Comparison is the Thief of Joy
It’s true: When we compare ourselves to what others have, how they are, or what they have accomplished we are essentially taking the wind right out of our own sails, making ourselves feel inadequate and deflated. All of our effort seemingly for not. Damn you Teddy Roosevelt!!
It’s hard not to do it though, right? To compare ourselves to others. We naturally look for benchmarks. Indicators that provide us some form of litmus as to how well are doing. If nothing else to help us determine how close we are to goals. But what is it that keeps us looking at others?
Kind of like the temperature. We clearly understand it’s cold outside by the snow on the ground and our spine adjusting shiver, but we still turn to a thermometer to learn the exact temperature. We crave context and comparison.
The martial arts preach each student is on a separate and individual journey of personal growth. While this is very much true the moment an instructor straps a belt around the person’s waste it becomes novel in concept. Context and comparison immediately become part of the equation.
Belt ranking is perhaps one of the worst things ever to happen to the martial arts. It immediately robbed the arts of pureness and any altruistic reasons behind practice. Doing something for purely for the joy of the act is what we call passion. We don’t care how good or bad we are at the activity; the act itself, the process is what makes us happy.
Once upon a time martial arts did not have belts or ranking systems. This is a fairly new concept…and by fairly new I mean the late 1800’s new. The modern martial arts belt system can be traced to one man, Master Jigoro Kano, the founder of Judo. Kano was a school teacher by trade. He had seen other forms of Japanese competitions using a ranking system and thought he would like to adopt something similar for his new martial art of Judo.
The martial arts were born out of necessity. Tribes needed to protect themselves from neighboring groups or foreign invaders. Physical and mental benefits caused practice to be adopted beyond the warrior sects. Belt systems were instilled to help instructors gauge progress of students. An unfortunate by product focus for the student often shifts from the holistic benefit to the tangible reward. A simple colored piece of cloth creates context, immediate status, and visible comparison. What was purely internal and self-fulfilling becomes an external and assessing.
Over the years I’ve changed my opinion on belts, especially the all-coveted and hallowed black belt. Truth told they don’t mean much to me anymore. Perhaps it is part of the process of getting older and wiser, understanding who I am and not needing validation of another person. There may be a bit of jadedness if I’m being honest.
I’ve come to understand a belt is simply someone’s opinion of your current level of skill and knowledge. Under the eye of another that evaluation may be different. Some martial arts use very objective criteria, others not so much. At the end of the day you have to be comfortable in who you are and why you are doing the martial arts. If your goal is personal growth and becoming a better version of yourself then the belt truly is meaningless.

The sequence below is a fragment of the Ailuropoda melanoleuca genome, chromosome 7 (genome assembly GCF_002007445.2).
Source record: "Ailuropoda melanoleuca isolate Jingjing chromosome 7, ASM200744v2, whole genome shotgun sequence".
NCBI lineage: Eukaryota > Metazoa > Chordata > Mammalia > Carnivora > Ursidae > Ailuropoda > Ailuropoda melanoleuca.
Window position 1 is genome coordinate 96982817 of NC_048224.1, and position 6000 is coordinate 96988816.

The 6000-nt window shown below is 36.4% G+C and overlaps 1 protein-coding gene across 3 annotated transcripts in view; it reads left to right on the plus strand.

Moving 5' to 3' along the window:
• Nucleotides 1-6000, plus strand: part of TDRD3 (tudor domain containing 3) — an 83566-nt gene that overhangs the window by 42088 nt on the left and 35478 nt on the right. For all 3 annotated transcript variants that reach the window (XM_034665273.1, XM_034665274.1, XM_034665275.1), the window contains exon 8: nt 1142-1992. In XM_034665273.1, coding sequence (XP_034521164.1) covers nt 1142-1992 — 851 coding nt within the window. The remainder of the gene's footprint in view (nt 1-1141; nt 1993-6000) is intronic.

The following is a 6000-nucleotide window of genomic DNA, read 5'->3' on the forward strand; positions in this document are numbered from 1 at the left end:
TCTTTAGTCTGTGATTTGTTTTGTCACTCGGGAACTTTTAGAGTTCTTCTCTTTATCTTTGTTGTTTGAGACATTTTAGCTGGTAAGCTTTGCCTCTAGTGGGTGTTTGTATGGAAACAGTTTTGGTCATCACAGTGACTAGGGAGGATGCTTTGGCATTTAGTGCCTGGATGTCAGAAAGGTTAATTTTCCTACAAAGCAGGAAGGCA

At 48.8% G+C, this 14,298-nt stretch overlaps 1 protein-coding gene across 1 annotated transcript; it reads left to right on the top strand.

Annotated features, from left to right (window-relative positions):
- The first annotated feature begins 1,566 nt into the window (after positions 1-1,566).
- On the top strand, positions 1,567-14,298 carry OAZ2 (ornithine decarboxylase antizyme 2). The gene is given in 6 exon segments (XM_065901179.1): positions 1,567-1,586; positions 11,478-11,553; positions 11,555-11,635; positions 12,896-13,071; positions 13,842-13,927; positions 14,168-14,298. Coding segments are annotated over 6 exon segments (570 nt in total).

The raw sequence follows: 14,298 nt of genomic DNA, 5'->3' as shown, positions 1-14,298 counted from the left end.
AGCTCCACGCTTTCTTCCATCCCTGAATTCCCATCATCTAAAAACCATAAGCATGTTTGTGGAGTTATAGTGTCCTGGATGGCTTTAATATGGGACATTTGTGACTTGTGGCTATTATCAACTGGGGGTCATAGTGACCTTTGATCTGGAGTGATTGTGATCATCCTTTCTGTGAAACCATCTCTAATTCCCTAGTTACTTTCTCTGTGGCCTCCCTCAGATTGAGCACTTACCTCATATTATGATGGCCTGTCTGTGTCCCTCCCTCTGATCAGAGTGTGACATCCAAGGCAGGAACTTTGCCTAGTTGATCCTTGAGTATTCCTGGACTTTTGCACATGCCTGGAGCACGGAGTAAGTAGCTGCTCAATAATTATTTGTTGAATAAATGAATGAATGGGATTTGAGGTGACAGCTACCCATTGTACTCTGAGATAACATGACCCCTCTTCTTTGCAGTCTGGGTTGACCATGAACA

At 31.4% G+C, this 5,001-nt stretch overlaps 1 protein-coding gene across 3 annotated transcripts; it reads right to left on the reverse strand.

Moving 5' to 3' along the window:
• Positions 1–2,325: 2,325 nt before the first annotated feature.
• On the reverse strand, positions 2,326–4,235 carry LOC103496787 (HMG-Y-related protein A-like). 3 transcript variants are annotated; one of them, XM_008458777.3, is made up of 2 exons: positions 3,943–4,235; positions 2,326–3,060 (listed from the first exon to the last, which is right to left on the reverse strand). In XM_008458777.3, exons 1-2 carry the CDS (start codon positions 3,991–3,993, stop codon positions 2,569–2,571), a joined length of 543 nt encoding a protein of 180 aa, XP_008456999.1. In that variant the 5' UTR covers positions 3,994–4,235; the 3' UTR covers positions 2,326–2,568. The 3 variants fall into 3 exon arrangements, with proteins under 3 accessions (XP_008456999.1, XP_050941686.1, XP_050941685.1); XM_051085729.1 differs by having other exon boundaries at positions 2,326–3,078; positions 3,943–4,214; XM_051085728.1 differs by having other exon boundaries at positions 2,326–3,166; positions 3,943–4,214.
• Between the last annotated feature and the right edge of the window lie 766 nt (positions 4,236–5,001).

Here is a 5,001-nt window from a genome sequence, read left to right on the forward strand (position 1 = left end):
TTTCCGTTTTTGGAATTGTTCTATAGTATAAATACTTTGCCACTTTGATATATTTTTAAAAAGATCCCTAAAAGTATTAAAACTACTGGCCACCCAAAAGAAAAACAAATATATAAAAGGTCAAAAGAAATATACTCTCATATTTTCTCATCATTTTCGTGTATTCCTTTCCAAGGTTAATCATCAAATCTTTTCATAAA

What is going to change when you get that belt anyway? Are you going to stop participating? If you already find joy in what you are doing then what does it matter? Will the belt make the act more enjoyable? Truth is, the pursuit of status and feelings of inequity compared to others will steal that joy, the passion, from you. You no longer practice for holistic purposes but now external reward.
Not a single student ever walked through my front door saying they were there to earn a black belt. Not one. I’ve heard reasons like health, fitness, self-defense, competing, looking for something different, it looks fun, I’ve always wanted to try it…the list keeps going. But NEVER has one person pined for a black belt.
Why does that change?
If belts did not exist the only person students could compare themselves to would be the person in the mirror. Yes, activities like sparring provide opportunity for a natural pecking order to emerge but there is no visible reward system indicating such. Other than age, nothing differentiates status among students.
Many of the traditional “fighting arts” possess no visible ranking system at all. Muay Thai is a perfect example. Walk into any gym in Thailand and all you see are people training with the only commonality being traditional thai boxing shorts. People train multiple times per day with a single goal…to get better. That’s it. To get better. Not a rank. Not a belt. Just to keep getting better. Outside of the trainers holding the title of Khru or Ajarn there is zero visible indicator of anyone’s level or status. Winning or losing in the ring was the only metric. Obviously those who become champions are given more respect within the gym and by default garner status. From the outside looking in one wouldn’t be able to differentiate. Truth told, nobody inside the gym cares.
The day I’m rewarded a black belt I will be thankful for sure…but not for reasons most would assume. Sure, I’ll be thankful someone acknowledged my body of work, dedication to the art, and commitment to others. I’ll be even more thankful that I know I don’t need the belt to validate who I am as a person. I already have the things I need telling me that: family, friends, and most important students.
I encourage students to stay grounded in why you started the martial arts. Don’t lose sight of what initially pushed you to inquire about training. Martial arts are a lifestyle. They are medium, a tool, for people to create better versions of themselves. When you lose sight of that, when focus shifts to the belt, you begin to lose all the benefits they offer. You lose your joy, your passion.
Everyday Is Training Day – Reap What You Sow